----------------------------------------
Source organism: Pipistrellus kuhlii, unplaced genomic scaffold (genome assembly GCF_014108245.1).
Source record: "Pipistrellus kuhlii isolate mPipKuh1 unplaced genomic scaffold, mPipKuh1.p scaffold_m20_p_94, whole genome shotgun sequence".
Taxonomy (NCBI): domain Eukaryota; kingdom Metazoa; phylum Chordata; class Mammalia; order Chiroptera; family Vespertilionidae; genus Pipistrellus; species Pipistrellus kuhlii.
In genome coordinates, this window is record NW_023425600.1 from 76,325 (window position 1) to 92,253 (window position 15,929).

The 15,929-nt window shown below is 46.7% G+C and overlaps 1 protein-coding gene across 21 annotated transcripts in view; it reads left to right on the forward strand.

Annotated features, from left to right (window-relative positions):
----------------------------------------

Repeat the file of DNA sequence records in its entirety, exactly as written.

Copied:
Source organism: Pipistrellus kuhlii, unplaced genomic scaffold (genome assembly GCF_014108245.1).
Source record: "Pipistrellus kuhlii isolate mPipKuh1 unplaced genomic scaffold, mPipKuh1.p scaffold_m20_p_94, whole genome shotgun sequence".
Taxonomy (NCBI): domain Eukaryota; kingdom Metazoa; phylum Chordata; class Mammalia; order Chiroptera; family Vespertilionidae; genus Pipistrellus; species Pipistrellus kuhlii.
In genome coordinates, this window is record NW_023425600.1 from 76,325 (window position 1) to 92,253 (window position 15,929).

The 15,929-nt window shown below is 46.7% G+C and overlaps 1 protein-coding gene across 21 annotated transcripts in view; it reads left to right on the forward strand.

Annotated features, from left to right (window-relative positions):